[The Island of the Centipede – Chapter Five]
The horizon divides the sea from the sky. In Sid’s tactical judgment, this is the world’s mistake. He skates a long chain-blade of him along its length and severs them, so that the sea and sky sag apart and show through them a great gap in the world.
He can feel the heat of the Good fluttering against the heart of him.
It is gummy; it is heavy; it slows the rotation of that one element of him, and speeds others, and binds that portion of him into the world.
It becomes hot where Sid is cold and cold where Sid is hot; actual where he is contemplative; metaphorical where he is real.
The gaze of the Good twists that part of him through the axis of accessibility of space.
He cuts it from himself.
He huddles in around the pain of it. It is a fragment, he tells himself: nothing more.
The way that the sea air tastes one way on one morning and a different way on another: a tactical weakness. A rusty, hooked, and sensitive knife of him cuts along it.
The eye of the Good turns to that gap.
It stares into the emptiness; and a portion of it is lost.
He sees something.
He is starting to see something. It flickers at the edge of his consciousness: the heart of the Good, tilted ninety degrees from the rest of it at the end of an infinite sequence of approximations to the real.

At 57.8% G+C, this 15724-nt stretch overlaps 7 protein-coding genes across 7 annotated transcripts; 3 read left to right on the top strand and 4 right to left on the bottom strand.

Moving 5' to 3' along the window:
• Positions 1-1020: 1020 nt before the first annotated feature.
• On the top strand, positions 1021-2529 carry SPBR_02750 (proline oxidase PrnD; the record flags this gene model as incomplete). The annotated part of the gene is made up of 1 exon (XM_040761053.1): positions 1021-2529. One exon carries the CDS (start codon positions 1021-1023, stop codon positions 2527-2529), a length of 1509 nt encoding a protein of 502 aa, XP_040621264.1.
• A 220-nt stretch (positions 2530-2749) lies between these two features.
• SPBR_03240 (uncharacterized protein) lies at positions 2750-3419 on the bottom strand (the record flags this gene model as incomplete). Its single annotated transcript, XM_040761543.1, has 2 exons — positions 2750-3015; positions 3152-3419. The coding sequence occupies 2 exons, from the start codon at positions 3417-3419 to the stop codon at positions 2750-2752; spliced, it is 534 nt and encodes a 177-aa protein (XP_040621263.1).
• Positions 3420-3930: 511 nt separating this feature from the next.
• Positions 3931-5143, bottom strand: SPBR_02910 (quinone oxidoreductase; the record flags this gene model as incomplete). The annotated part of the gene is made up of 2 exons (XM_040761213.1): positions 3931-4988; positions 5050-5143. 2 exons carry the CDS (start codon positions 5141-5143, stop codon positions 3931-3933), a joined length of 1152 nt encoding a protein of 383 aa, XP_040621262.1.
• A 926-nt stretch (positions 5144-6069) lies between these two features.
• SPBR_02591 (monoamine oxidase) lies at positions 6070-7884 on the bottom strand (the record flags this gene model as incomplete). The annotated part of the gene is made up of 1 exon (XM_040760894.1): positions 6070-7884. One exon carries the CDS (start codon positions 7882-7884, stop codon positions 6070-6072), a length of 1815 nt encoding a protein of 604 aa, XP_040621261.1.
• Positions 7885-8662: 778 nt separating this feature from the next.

He cleans his flensing blades and lets rust drift down onto the surface of the sea.
It is capable of an error, he calculates: a tactical weakness.
There is room between the truth of the thing and its image in the eyes of the Good to insert the thinnest of his blades; and to cut in a great fractal arc along the length of that gap until he reaches its heart.
But first there’s a man.
There’s a man, standing on a boat, in the middle of the surging sea.
There’s a man staggering in the icy wind and waving a knife of melomid skin and shouting up at Sid, “You wanna go?”
He tastes like Max.
Max sets out in his catamaran to bring this virtue to an end.
He’s owned his crime but he can’t make it right.
His crime is a poison.
There is a darkness between the pieces of this man.
The Buddha put it thus: anatman.